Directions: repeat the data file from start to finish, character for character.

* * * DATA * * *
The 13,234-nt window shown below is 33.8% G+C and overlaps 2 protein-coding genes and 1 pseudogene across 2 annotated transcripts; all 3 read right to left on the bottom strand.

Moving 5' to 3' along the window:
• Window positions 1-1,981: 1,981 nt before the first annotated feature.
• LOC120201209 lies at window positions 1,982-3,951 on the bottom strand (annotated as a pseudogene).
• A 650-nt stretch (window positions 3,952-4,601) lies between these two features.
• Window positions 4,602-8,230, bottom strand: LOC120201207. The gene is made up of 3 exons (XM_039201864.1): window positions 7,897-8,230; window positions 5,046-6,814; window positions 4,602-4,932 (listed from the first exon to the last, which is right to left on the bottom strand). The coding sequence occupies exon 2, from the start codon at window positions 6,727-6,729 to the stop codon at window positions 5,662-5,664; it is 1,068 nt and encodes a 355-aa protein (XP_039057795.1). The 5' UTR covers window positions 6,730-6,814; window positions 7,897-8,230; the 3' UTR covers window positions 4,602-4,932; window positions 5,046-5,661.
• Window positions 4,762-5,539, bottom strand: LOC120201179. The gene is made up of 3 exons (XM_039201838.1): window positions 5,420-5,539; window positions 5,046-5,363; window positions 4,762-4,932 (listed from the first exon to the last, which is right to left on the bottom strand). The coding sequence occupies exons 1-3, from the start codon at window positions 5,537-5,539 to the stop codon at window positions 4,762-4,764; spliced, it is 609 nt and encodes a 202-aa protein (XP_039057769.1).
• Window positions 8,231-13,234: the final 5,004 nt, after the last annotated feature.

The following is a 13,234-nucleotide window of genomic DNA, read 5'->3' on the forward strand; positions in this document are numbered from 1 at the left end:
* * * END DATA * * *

The 13,234-nt window shown below is 33.8% G+C and overlaps 2 protein-coding genes and 1 pseudogene across 2 annotated transcripts; all 3 read right to left on the bottom strand.

Moving 5' to 3' along the window:
• Window positions 1-1,981: 1,981 nt before the first annotated feature.
• LOC120201209 lies at window positions 1,982-3,951 on the bottom strand (annotated as a pseudogene).
• A 650-nt stretch (window positions 3,952-4,601) lies between these two features.
• Window positions 4,602-8,230, bottom strand: LOC120201207. The gene is made up of 3 exons (XM_039201864.1): window positions 7,897-8,230; window positions 5,046-6,814; window positions 4,602-4,932 (listed from the first exon to the last, which is right to left on the bottom strand). The coding sequence occupies exon 2, from the start codon at window positions 6,727-6,729 to the stop codon at window positions 5,662-5,664; it is 1,068 nt and encodes a 355-aa protein (XP_039057795.1). The 5' UTR covers window positions 6,730-6,814; window positions 7,897-8,230; the 3' UTR covers window positions 4,602-4,932; window positions 5,046-5,661.
• Window positions 4,762-5,539, bottom strand: LOC120201179. The gene is made up of 3 exons (XM_039201838.1): window positions 5,420-5,539; window positions 5,046-5,363; window positions 4,762-4,932 (listed from the first exon to the last, which is right to left on the bottom strand). The coding sequence occupies exons 1-3, from the start codon at window positions 5,537-5,539 to the stop codon at window positions 4,762-4,764; spliced, it is 609 nt and encodes a 202-aa protein (XP_039057769.1).
• Window positions 8,231-13,234: the final 5,004 nt, after the last annotated feature.

The following is a 13,234-nucleotide window of genomic DNA, read 5'->3' on the forward strand; positions in this document are numbered from 1 at the left end: